~ Emily Dickinson
(Letter to William Austin Dickinson, May, 1854)

for my snagged oak leaf collection
unfurling
on and on we walked

It was a long way around but we finally came to the side path leading off to the right and to the cemetery. Much to my delight there was a “wolf tree” on the corner.

one side of the wolf tree

For an explanation of wolf trees see this post: snow melting in the oak-beech forest

Chester Cemetery

Sacred
to the memory of
Starr Chester Esqr.
who was born
Aug 23rd 1759
and died
Feby 12th 1812

This spot contains the ashes of the just
who sought to honour; and betray’d no trust.
This truth he prov’d in every line he trod.

Sacred
to the memory of
Mary Chester
relect of
Starr Chester, Esqr.
Born Nov 11, 1758
Died Jan 12, 1826
May faithful angels guard my moulding dust
until the general meeting of the just.
Then rise triumphant from the dark abode
to realms of light, to love and praise the Lord.

Since I have both Starrs and Morgans (Mary’s maiden name) on my tree I imagine these are distant cousins of mine…

While inspecting the stones two unusual things happened. First, a young man appeared above us at the lookout with a dirt bike. He rode off the edge of the precipice, flew through the air and landed a few feet away from us. As if he did such things all the time, as I’m sure he does.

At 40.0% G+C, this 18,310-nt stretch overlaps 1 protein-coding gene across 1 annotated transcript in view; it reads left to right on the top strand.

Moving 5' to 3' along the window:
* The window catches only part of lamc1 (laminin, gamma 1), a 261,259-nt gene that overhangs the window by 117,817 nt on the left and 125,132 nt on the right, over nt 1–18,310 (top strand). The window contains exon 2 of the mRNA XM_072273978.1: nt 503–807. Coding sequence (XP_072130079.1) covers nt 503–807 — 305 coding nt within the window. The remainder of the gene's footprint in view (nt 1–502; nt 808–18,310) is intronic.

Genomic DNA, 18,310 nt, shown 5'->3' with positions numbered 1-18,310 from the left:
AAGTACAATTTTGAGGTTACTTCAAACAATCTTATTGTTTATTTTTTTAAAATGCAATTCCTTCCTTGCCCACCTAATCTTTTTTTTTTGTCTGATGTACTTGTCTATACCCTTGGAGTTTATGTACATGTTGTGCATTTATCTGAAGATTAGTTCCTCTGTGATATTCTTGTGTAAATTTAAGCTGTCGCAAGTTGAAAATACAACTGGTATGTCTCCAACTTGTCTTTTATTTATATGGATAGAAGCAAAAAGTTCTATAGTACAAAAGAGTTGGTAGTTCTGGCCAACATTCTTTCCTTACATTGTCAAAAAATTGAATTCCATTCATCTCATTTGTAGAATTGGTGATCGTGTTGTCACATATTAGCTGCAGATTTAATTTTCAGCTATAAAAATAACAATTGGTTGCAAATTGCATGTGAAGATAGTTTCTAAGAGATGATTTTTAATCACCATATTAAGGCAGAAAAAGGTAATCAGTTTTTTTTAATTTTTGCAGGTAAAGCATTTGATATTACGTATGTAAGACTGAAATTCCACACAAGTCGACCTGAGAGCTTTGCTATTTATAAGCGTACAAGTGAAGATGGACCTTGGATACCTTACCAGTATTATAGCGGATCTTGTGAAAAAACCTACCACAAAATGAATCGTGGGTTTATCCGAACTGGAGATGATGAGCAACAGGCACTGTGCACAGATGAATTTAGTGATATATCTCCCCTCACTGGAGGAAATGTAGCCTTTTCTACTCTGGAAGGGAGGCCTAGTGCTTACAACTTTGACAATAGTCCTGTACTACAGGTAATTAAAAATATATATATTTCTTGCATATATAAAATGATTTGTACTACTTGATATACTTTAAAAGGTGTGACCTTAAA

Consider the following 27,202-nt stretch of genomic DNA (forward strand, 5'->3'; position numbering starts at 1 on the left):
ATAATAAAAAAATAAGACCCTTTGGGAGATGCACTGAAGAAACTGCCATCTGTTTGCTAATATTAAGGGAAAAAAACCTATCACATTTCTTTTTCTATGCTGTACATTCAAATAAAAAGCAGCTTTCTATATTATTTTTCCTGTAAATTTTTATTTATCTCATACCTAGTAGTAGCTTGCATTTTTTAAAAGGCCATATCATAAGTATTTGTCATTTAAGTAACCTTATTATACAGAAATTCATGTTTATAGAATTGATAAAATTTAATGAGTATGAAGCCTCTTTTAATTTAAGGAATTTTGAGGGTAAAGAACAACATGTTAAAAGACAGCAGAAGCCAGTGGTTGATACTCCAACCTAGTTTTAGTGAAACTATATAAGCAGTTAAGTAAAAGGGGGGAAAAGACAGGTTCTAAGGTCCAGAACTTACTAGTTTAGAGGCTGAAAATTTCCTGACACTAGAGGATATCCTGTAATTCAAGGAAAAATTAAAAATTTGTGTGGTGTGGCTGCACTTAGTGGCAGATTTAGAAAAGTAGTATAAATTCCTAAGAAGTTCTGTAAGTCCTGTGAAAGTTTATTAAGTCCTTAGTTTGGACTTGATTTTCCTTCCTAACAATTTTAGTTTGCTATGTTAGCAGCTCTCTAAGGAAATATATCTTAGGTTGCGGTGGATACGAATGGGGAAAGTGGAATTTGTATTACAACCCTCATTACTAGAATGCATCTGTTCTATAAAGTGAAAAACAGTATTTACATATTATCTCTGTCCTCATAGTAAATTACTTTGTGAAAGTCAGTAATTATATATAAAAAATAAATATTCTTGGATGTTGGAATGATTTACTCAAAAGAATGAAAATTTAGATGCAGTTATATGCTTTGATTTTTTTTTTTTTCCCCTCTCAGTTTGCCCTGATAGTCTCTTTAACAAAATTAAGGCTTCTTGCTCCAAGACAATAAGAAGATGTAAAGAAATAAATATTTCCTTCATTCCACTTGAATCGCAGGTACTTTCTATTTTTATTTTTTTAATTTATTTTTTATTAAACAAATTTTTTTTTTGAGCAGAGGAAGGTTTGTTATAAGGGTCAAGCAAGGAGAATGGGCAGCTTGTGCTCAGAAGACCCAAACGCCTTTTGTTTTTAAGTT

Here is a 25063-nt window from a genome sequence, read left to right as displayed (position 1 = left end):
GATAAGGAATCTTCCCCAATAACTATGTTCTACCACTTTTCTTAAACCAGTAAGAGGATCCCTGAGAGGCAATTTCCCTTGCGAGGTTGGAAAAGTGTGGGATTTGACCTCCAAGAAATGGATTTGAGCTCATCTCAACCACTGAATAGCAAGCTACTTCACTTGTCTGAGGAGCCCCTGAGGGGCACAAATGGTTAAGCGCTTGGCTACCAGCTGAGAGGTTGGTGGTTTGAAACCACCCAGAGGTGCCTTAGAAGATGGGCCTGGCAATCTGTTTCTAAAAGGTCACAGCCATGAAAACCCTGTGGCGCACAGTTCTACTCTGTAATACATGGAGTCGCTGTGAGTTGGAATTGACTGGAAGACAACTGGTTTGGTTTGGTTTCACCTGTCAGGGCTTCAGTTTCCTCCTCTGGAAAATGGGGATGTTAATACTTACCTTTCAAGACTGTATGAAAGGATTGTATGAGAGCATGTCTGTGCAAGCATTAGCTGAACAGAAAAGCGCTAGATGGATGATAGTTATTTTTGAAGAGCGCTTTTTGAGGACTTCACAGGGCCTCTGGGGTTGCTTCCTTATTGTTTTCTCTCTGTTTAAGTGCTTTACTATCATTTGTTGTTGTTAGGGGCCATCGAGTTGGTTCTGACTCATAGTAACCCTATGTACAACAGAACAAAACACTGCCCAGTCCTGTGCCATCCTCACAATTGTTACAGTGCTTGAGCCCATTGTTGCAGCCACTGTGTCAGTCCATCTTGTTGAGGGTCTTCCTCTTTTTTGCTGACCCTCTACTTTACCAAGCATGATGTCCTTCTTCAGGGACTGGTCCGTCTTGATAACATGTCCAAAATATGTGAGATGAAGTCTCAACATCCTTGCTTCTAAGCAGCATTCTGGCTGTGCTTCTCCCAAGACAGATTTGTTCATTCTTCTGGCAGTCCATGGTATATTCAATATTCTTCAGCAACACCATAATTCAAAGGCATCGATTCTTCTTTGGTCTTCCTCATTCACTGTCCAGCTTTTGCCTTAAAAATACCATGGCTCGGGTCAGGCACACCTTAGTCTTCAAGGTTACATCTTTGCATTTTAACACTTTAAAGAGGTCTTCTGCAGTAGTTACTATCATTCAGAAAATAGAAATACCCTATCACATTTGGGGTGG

the other side the wolf tree

Another retired couple was a little ways down another path and saw the flight, too. We got to talking and stood there for at least half an hour chatting about all kinds of things. They moved here from Pennsylvania to retire. They love the area, close to the sea. They’ve explored many of the same parks we’ve been exploring.

After we parted ways, we finished following the other trail, stopping to see the wolf tree as we joined it. When we got close to the car I heard and finally spotted another catbird. 🙂 What a lovely ending to a pleasant ramble!

gray catbird

west garden, box garden, rock garden

5.6.21 ~ water tower ~ Harkness Memorial State Park
Waterford, Connecticut

So… I decided to combine the west, box and rock gardens into one post because they pretty much flowed into one another. Please enjoy the pictures!

I don’t divide architecture, landscape and gardening; to me they are one.
~ Luis Barragán
(Designing Outside the Box: Landscape Seeing by Doing)

Roman Renaissance Revival architecture
common grackle
johnny-jump-ups
Beatrix Farrand was one of the two women who designed these gardens

Should it not be remembered that in setting a garden we are painting a picture?
~ Beatrix Farrand
(Beatrix: The Gardening Life of Beatrix Jones Farrand, 1872-1959)

buttercups
frog

It therefore results that the enjoyment of scenery employs the mind without fatigue and yet exercises it, tranquilizes it, and yet enlivens it, and thus, through the influence of the mind over the body, gives the effect of refreshing rest and reinvigoration to the whole system.